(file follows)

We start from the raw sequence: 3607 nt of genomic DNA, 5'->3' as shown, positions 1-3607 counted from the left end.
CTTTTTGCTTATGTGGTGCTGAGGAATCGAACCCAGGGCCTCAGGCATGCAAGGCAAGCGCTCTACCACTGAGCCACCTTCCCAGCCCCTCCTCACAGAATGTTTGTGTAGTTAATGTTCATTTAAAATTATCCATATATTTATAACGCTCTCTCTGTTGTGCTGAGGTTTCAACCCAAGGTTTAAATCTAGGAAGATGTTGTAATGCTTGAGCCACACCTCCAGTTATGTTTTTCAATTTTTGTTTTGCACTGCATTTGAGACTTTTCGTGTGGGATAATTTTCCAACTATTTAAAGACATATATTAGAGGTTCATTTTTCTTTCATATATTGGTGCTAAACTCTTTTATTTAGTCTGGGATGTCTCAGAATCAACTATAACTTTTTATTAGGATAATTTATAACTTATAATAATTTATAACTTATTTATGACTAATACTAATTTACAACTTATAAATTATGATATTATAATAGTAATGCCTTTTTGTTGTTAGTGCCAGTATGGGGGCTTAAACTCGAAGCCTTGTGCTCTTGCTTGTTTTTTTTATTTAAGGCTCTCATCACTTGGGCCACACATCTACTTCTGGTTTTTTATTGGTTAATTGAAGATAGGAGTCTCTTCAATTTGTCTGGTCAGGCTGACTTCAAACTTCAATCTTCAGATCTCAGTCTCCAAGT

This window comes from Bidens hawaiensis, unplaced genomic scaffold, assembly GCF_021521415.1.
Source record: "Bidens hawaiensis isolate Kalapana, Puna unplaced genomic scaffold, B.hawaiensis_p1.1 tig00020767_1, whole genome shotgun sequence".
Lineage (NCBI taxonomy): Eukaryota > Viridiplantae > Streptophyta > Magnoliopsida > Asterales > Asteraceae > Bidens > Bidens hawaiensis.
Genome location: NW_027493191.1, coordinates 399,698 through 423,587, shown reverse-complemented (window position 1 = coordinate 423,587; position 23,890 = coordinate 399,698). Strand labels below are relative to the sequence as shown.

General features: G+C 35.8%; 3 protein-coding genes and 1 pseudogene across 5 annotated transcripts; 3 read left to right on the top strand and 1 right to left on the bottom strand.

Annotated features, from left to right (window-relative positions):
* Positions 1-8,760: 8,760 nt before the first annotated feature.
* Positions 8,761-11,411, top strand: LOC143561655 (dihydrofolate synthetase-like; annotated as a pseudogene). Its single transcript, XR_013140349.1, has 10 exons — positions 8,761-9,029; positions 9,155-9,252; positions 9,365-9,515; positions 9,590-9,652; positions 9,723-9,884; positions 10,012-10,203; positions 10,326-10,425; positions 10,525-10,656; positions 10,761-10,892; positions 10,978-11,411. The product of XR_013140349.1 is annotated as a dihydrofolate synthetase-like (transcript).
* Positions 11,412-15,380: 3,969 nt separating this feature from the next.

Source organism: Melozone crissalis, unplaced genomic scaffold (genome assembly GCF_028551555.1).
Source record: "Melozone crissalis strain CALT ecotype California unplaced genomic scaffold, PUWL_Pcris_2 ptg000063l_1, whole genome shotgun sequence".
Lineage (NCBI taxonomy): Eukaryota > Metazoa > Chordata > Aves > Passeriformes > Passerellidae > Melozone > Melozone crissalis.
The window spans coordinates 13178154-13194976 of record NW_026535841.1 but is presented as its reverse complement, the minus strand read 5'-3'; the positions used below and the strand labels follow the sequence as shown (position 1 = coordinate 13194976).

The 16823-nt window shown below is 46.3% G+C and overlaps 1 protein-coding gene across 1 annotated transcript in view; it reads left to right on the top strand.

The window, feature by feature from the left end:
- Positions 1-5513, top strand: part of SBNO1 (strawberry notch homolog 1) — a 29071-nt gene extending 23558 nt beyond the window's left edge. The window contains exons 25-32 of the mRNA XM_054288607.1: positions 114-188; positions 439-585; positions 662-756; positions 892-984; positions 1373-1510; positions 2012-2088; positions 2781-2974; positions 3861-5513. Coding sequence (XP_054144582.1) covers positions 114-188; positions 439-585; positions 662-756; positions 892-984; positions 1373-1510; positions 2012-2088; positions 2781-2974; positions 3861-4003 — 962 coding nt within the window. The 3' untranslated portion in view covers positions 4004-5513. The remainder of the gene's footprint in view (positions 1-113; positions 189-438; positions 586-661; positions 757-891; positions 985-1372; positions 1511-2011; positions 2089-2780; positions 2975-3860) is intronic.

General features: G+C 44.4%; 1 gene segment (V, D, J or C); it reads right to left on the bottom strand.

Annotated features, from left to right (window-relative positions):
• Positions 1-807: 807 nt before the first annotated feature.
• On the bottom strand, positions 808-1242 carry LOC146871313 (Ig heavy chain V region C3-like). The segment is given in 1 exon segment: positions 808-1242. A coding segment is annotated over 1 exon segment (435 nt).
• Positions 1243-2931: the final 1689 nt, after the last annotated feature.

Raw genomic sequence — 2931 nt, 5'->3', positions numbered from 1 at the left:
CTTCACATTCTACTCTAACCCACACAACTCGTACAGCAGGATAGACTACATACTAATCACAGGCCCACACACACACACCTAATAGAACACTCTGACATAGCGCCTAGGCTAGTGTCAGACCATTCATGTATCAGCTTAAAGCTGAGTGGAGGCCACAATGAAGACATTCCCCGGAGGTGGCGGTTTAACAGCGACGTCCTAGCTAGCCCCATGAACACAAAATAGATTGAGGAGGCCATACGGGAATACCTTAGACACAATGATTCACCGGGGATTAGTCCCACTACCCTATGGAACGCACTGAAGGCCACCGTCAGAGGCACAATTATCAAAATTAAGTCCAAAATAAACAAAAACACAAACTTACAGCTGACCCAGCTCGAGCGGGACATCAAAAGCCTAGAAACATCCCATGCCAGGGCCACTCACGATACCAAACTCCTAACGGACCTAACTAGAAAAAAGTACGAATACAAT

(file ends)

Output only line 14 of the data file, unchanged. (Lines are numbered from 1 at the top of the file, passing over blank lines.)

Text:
Lineage (NCBI taxonomy): Eukaryota > Metazoa > Chordata > Aves > Passeriformes > Passerellidae > Melozone > Melozone crissalis.